Florida man wired $200,000 to Bulgarian 'cam girl' before killing family, deputies say

Deputies: Grant Amato, 29, stole money from family to fund online relationship

By Emilee Speck - Digital journalist

SEMINOLE COUNTY, Fla. - Prior to gunning down his parents and brother in their Chuluota home, the man accused of killing them stole $200,000 from the victims to fund an online, pornographic relationship with a woman in Bulgaria, according to a Seminole County arrest warrant.

Grant Amato, 29, was arrested Monday morning and is accused of killing his parents, Chad Amato, 59, and Margaret Amato, 61, and his brother, Cody Amato, 31. They were found dead Friday in their home on Sultan Circle in Chuluota after a coworker reported Cody Amato hadn't shown up for work.

In the three months beforehand, deputies said Grant Amato stole $200,000 from his parents and brother and wired those funds to a woman in Bulgaria with whom he had been communicating since June on Cam Girls, an adult website.

Investigators spoke with the suspect's surviving brother, who said Grant Amato was speaking with an online call girl and sending her large amounts of money. The brother said the girl knew where the family lived, and that concerned Margaret Amato.

Grant Amato told investigators his parents gave him an ultimatum after they learned about the theft: Complete a 60-day internet and sex addiction program, or leave the family home. Grant Amato went Dec. 22 to a facility in Fort Lauderdale and checked out Jan. 4, according to the arrest warrant. 

The suspect entered the treatment facility two days after Chad and Margaret Amato reported Grant Amato missing Dec. 20 and told Seminole County Sheriff's Office deputies their son was suffering from depression, according to the incident report. The couple told deputies Grant Amato had access to firearms and they were "100 percent convinced he will try to harm himself."

The missing persons report was closed with the Sheriff's Office after deputies spoke with Grant Amato and said their evaluation did not indicate he needed a psychiatric evaluation. He told deputies he just needed a break from his mother and did not intend to harm himself.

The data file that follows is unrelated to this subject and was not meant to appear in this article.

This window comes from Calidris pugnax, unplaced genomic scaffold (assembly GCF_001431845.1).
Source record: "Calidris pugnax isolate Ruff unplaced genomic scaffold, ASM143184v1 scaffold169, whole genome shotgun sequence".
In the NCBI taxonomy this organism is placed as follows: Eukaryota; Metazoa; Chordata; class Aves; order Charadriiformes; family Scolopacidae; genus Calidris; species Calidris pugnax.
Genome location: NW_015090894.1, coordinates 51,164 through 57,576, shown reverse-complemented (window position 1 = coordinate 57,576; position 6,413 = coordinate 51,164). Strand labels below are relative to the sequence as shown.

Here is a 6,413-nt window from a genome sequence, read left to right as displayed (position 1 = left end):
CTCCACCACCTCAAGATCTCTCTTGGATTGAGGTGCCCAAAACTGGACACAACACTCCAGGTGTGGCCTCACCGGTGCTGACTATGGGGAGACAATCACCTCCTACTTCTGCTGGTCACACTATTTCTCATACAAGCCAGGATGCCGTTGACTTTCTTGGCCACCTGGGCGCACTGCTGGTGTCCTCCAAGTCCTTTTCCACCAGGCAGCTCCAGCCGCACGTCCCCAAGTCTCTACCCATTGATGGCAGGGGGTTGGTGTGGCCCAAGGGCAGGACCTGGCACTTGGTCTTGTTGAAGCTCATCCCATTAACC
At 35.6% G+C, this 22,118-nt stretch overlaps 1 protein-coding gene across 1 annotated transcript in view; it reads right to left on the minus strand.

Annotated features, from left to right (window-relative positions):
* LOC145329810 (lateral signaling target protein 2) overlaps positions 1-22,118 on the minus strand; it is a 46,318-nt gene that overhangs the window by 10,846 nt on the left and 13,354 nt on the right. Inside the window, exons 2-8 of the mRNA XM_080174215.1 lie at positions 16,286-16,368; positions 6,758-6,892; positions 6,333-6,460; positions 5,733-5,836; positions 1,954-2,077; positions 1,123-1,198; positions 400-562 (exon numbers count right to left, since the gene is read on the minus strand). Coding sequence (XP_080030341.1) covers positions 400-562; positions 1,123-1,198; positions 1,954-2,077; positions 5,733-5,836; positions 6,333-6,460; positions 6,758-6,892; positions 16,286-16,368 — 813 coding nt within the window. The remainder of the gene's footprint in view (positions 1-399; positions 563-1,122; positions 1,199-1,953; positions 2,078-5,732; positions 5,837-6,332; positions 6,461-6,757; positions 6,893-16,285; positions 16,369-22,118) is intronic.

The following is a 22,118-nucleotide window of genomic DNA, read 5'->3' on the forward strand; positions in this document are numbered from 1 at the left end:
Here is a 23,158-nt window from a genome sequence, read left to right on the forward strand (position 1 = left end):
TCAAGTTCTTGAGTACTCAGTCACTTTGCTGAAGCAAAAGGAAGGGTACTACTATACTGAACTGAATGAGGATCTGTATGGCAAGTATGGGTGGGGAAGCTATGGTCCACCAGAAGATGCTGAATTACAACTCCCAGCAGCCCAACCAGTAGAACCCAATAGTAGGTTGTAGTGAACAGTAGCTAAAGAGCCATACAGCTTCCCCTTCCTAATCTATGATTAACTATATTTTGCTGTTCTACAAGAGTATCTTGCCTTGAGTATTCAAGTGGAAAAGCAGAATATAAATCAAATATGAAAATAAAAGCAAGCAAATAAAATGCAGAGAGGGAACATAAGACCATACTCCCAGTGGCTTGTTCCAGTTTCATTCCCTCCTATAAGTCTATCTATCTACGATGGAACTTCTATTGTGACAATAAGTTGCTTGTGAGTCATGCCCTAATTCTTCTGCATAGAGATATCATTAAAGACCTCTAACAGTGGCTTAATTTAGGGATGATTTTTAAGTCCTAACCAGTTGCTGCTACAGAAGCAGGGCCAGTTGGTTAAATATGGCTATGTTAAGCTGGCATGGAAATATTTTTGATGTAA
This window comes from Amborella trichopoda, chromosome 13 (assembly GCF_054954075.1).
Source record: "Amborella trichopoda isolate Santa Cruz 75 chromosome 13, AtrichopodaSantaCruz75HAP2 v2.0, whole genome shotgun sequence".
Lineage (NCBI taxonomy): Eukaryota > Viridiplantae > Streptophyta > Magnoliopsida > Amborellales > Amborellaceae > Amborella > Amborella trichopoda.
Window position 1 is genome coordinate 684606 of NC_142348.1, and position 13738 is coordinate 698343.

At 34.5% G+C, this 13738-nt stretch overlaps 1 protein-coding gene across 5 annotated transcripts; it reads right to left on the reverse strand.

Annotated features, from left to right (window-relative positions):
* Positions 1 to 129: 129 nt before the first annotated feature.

When he returned from the south Florida facility to his parents' home in Chuluota, they laid out ground rules and said if he broke any of the rules, he would have to immediately leave the home, Amato told investigators.

One of the guidelines Chad Amato set for his 29-year-old son included no communications with the Bulgarian woman. Grant Amato told investigators this was unfair because she was his girlfriend and he continued to talk to her online. Chad Amato learned about their continued relationship and confronted his son on the night of Jan. 24, telling the suspect to leave the house, according to the arrest report.

The family was found dead the next morning, all suffering from "execution style" wounds, according to the Seminole County Sheriff's Office crime scene analysts.

Investigators said Grant Amato took several steps to try and provide a cover-up story, including writing a fake note from his brother, Cody Amato, that told him to "just please come home."

Cody Amato's girlfriend told investigators that over the past few months, the family had problems with the suspect that included him stealing $60,000 from Cody Amato and his guns. The girlfriend said Grant Amato sold the firearms without his brother's permission.

Cody Amato had previously expressed concern that his brother would kill everyone, his girlfriend told investigators.

A previous arrest report shows Grant Amato was fired from his job at a hospital after he was accused of stealing prescription pills.

Grant Amato was detained for questioning Saturday but was released Sunday. He was arrested hours after his release around 1 a.m. Monday at a Lake Mary hotel.

Amato is charged with three counts of first-degree murder.

"This is not a slam dunk for the defense by any stretch,” attorney Steven Kramer said. “This is a case where it is going to depend on really good hard-nose detective work. … Any case like this, where all you have is forensic information and circumstantial evidence and where you don't have eyewitnesses, makes it more difficult to connect the dots."‚Äč

This developing story will be updated.

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